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Professor fired after questioning mask mandate battles university in wrongful termination lawsuit

‘Dr. Griffin made reasonable inquiries about the usefulness of wearing masks. … She was punished for her heresy,’ attorney says

A professor who claims she was fired after questioning her university’s mask mandate continues to fight a legal battle in the courts with her former employers.

Most recently, the University of Southern Maine has asked a judge to dismiss the 2022 lawsuit, and the court has yet to hand down a ruling on that motion.

The lawsuit was filed by Patricia Griffin, who had been a tenured professor in USM’s business school.

Griffin claims in the lawsuit that the university’s actions were “intentional, willful, and reckless” and designed to retaliate against her “for her exercise of fundamental First Amendment rights.”

In August 2021, the University of Maine system announced it would require all students and employees to wear masks in public settings.

In an email exchange with Joanne Williams, dean of USM’s College of Management and Human Service, Griffin requested studies supporting the efficacy of masks and provided studies suggesting masks are ineffective against COVID-19, according to the complaint, a copy of which was obtained by The College Fix.

Shortly thereafter, the lawsuit alleges, USM removed Griffin’s courses from its website.

In September 2021, Griffin was sent a termination of employment letter that alleged Griffin had said she would not abide by the mask mandate. Griffin disagreed with the university, saying that though she criticized the mask mandate, she did not violate it, according to the suit.

In July 2022, she filed a lawsuit against the University of Maine system, the University of Southern Maine, and its president.

Steve Smith, Griffin’s lawyer, told The College Fix via email that “Dr. Griffin made reasonable inquiries about the usefulness of wearing masks. … She was punished for her heresy.”

The University of Maine system declined to comment on the lawsuit. However, Tory Ryden, a spokesperson for the system, told The College Fix via email that the “University of Maine system is committed to free speech of all community members.”

Griffin’s lawsuit alleges that the university wrongfully fired her and violated both her First Amendment right to free speech and the Whistleblower Protection Act. Griffin also claims the university violated the Fourteenth Amendment’s equal protection and due process clauses, as well as Title VII of the Civil Rights Act, which prohibits employment discrimination.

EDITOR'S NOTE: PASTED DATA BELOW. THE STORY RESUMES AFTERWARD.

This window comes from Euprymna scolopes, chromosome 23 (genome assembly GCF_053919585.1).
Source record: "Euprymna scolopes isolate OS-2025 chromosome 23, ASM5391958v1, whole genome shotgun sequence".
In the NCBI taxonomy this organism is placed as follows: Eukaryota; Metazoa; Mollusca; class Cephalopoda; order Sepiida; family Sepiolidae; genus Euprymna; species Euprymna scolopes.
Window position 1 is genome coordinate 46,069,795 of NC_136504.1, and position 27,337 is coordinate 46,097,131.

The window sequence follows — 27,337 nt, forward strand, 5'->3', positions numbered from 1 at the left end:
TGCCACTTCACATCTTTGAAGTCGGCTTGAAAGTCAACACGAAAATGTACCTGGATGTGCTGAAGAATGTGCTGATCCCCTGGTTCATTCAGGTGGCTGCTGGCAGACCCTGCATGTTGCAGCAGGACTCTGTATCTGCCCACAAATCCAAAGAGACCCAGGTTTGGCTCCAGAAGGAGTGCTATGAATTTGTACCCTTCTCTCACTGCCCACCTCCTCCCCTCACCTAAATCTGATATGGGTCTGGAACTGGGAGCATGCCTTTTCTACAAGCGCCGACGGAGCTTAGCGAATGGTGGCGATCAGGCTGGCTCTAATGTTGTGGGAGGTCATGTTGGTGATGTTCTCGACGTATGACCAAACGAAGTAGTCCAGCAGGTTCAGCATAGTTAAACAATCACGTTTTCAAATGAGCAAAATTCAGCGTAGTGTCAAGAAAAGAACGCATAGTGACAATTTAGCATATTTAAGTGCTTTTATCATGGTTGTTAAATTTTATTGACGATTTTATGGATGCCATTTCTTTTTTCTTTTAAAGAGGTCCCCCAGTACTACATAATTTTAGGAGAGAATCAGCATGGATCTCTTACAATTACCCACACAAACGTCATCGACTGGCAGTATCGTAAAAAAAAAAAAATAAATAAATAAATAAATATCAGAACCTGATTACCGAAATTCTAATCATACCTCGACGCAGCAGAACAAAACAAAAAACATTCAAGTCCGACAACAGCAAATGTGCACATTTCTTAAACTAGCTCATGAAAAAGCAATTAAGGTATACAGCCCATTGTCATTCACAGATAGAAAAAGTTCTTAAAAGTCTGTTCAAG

Griffin alleged USM treated her “differently” on the basis of her gender, the lawsuit alleges. As evidence, she cited in court documents an instance in which Glenn Cummings, president of USM, violated the mask mandate but did not suffer retribution.

Smith told The Fix that scholars who “toed the company line” were allowed various accommodations that Professor Griffin was not. In her lawsuit, Griffin alleges that male coworkers were allowed to teach their classes online, but she was not.

The university has filed a motion to dismiss the lawsuit for failure to state a claim. According to the university, even if all the claims made by Griffin are true, they would be insufficient to establish or justify a legal cause of action.

The court has yet to rule on the motion.

The Maine Wire reported Feb. 15 the “outcome of the case will have serious implications for public employees’ rights to freedom of speech and the academic freedom of all UMaine professors.”

“A loss for Griffin would have a chilling effect on professors and other university employees who might think twice before criticizing an official edict from the university.”

MORE: UChicago columnist fired after challenging fellow columnist to debate mask mandates

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About the Author
College Fix contributor Mary Mobley is a student at The Master's University majoring in political studies with an emphasis in constitutional law.